Underwater Cultural Heritage
- LAST REVIEWED: 12 May 2017
- LAST MODIFIED: 30 July 2014
- DOI: 10.1093/obo/9780199796953-0115
- LAST REVIEWED: 12 May 2017
- LAST MODIFIED: 30 July 2014
- DOI: 10.1093/obo/9780199796953-0115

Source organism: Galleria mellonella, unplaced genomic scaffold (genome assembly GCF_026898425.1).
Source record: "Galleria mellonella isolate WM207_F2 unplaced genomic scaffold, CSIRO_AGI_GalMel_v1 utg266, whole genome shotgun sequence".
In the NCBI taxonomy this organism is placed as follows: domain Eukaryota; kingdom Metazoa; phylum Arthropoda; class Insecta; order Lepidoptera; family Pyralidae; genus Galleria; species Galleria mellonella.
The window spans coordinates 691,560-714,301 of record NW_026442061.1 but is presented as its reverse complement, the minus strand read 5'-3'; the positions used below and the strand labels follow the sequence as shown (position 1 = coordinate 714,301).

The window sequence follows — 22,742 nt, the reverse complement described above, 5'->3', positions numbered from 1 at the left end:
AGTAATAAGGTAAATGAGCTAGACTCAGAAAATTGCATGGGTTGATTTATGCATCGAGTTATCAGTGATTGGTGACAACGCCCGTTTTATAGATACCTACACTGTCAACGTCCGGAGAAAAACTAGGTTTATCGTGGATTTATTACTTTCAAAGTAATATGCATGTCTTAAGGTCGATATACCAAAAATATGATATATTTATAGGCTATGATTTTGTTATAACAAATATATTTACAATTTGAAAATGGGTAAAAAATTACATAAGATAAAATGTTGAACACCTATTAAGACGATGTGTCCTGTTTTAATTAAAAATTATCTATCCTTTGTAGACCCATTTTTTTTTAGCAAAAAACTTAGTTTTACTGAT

As a legal concept, underwater cultural heritage (UCH) covers all traces of human existence—sites, structures, wrecks and their cargo, artifacts, prehistoric objects, etc.—having a cultural, historical, or archaeological character that are or have been underwater. To this definition, some legislation adds a time threshold (a number of years, a date from which time is counted, or a particular period); others include the archaeological and natural context of the objects or refer to other components included in land cultural heritage. Although history and old tales have engraved the term treasure into the collective imagination—the fortune obtained by Jules Verne’s Captain Nemo came from old Spanish galleons wrecked in 1702—archaeologist have tried to avoid this term since it reduces the cultural heritage to a monetary market value, neglecting the historical value of the objects and their context as a fundamental building block in history’s quest for explanations. To some extent, this has been a by-product of treasure-hunting activities, which have attracted widespread attention in mass media and in legal literature. Whereas treasure hunting may be important—it has been cited as the central threat to UCH—the vast majority of such efforts have come from normal, licit human activities in maritime areas and coastal zones that have endangered that heritage in an exponential way. State efforts to protect these capsules of time have been undertaken at two different levels. At the national level, actions have been directed at enacting and expanding legislation. At the international level, governments have secured the adoption of several conventions and other texts, both soft and hard. The United Nations Educational, Scientific and Cultural Organization (UNESCO) has served as a catalyst for these normative and programmatic efforts. The main by-product of these efforts is the Convention for the Protection of the Underwater Cultural Heritage (text available online), adopted on 3 November 2001 (2562 UNTS 1, in force since 2 January 2009). However, the adoption of this convention was both preceded by and followed by in-depth discussions concerning its compatibility with the law of the sea, mainly codified in the 1982 UN Law of the Sea Convention (UNCLOS), and with particular rules of maritime law governing the salvage of sunken vessels. To date, these two questions—along with the legal status of sunken state vessels—remain the central concerns of states that have yet to sign the UNESCO Convention. These issues are addressed in the growing literature on UCH.